The microprocessor on each of the modules, particularly the master control emergency stop module and the expander modules, is operable to analyze a variety of different status conditions of the module. For example, if a short circuit is detected within one of the modules, for example, where the ±24 VDC power terminals are shorted together due to some type of failure condition, the microprocessor will detect that condition and communicate it to the master control emergency stop module for appropriate action.
 Other types of module diagnostics include, but are not limited to, an open contact detection routine, wherein the microprocessor determines whether a contact in the switch unit 200, upon being triggered to an open condition, properly resets back to a closed condition upon the removal of the emergency condition. In addition, the microprocessor may evaluate a reset push button (if one exists with the system) to determine whether the reset button is either stuck or otherwise being artificially held open or closed. Obviously, any other module condition that may be worthy of note may be monitored by the resident microprocessor and any such diagnostic routines to monitor such conditions are contemplated as falling within the scope of the present invention.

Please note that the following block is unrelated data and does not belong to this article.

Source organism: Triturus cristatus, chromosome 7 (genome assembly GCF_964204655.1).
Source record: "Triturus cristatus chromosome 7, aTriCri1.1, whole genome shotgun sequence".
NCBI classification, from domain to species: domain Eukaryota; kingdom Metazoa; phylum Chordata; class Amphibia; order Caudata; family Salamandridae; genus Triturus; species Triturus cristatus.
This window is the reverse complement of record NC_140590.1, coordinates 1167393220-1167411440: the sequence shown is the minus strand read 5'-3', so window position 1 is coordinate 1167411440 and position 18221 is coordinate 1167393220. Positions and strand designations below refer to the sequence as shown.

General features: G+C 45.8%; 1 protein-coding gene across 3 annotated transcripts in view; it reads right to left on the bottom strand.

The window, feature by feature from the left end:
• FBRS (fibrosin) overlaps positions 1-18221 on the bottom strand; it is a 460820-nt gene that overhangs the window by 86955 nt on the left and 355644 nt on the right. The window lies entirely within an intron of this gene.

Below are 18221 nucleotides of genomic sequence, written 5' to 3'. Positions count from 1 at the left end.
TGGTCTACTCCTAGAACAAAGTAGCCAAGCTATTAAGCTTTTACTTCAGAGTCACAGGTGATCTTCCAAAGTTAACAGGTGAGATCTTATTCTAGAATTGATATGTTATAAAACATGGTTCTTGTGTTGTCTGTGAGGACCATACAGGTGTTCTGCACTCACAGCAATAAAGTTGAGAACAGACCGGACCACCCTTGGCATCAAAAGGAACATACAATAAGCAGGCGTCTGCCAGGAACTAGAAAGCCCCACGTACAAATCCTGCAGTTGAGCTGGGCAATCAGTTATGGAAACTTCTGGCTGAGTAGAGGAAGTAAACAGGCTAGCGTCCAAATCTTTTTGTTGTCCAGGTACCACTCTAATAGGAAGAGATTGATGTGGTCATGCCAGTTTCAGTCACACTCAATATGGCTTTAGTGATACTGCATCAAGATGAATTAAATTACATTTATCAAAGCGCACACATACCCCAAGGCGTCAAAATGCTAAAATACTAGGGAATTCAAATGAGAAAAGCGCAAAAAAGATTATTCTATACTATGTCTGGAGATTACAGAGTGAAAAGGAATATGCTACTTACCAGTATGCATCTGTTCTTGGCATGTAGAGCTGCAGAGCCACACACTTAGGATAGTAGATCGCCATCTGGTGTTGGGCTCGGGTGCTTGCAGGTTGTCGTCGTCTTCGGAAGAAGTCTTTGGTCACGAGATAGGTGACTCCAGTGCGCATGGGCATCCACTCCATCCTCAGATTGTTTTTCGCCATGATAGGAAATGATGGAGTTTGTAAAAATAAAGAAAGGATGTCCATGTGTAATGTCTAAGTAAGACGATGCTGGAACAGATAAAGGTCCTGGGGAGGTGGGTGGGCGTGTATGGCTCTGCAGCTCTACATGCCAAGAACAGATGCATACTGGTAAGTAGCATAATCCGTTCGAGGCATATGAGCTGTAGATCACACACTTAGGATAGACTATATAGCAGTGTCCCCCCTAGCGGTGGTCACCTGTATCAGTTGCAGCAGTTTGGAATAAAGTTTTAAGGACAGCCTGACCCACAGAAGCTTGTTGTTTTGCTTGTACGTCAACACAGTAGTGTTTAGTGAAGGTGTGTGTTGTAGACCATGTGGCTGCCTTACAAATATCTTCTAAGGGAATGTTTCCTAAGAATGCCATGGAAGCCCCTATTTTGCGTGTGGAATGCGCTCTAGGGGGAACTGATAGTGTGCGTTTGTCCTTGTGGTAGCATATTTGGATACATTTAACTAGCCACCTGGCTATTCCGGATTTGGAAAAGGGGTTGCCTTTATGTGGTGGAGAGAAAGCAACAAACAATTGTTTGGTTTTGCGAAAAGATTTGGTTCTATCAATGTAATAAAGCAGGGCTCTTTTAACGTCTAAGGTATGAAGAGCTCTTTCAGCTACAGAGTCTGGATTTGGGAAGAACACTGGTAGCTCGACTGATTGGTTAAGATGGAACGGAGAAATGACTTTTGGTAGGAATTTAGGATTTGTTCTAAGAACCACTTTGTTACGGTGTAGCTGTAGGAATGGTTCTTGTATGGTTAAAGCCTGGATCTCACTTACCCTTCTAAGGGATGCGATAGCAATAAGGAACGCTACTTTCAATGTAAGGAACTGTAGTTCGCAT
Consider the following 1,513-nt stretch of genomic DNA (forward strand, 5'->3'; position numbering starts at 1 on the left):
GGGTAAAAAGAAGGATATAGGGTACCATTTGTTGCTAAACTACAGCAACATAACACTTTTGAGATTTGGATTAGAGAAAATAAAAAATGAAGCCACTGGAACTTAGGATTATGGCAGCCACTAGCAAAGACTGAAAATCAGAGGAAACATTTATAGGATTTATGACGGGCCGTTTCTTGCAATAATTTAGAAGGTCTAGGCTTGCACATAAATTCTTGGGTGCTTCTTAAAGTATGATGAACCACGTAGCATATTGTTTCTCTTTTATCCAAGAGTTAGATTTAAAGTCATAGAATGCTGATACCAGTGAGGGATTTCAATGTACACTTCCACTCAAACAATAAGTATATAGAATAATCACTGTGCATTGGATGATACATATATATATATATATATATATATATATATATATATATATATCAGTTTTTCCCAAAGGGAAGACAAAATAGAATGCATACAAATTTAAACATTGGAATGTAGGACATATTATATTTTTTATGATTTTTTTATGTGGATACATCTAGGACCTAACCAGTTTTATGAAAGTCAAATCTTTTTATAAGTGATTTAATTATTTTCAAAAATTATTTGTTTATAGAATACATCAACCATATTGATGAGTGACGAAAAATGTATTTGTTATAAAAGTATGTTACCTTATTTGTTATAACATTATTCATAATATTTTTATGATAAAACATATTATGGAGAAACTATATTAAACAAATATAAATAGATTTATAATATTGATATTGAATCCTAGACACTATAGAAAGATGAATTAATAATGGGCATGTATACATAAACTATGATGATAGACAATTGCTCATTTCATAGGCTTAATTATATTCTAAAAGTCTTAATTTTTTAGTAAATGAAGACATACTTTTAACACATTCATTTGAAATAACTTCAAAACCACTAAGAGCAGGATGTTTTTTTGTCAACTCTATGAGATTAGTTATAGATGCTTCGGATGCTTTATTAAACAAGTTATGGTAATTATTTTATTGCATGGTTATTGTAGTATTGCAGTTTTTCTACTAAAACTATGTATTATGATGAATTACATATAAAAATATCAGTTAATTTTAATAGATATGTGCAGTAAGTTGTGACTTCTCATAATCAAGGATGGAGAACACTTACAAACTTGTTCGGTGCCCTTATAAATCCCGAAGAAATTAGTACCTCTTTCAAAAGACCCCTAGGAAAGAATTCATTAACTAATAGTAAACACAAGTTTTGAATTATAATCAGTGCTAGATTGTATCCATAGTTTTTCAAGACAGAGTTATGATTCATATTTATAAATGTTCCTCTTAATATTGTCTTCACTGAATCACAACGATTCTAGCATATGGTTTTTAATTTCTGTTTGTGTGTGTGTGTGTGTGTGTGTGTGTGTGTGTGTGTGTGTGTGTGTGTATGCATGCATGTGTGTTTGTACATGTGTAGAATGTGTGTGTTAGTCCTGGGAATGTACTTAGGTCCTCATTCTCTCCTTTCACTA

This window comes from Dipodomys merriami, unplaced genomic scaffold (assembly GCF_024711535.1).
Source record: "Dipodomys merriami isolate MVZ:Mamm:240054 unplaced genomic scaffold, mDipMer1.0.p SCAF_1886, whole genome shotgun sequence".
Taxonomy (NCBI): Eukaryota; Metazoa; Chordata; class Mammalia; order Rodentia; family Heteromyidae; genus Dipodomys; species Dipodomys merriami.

Diagnostic data collected by the microprocessor of each module is then transmitted through the system to the master control emergency stop module. According to a preferred embodiment of the present invention, if a status condition of one of the modules indicates a failure, the master control module shuts down the entire system, that is, the one or more machine associated therewith and provides a user indication regarding the nature of the failure and the module experiencing the failure condition. Such an indication can be provided, for example, locally at the system via a display and communications module electrically coupled thereto, or remotely via a communications module and a communication link. A user, upon receiving the failure indication, can then quickly replace the switch unit 200 associated with the failure and be operational again.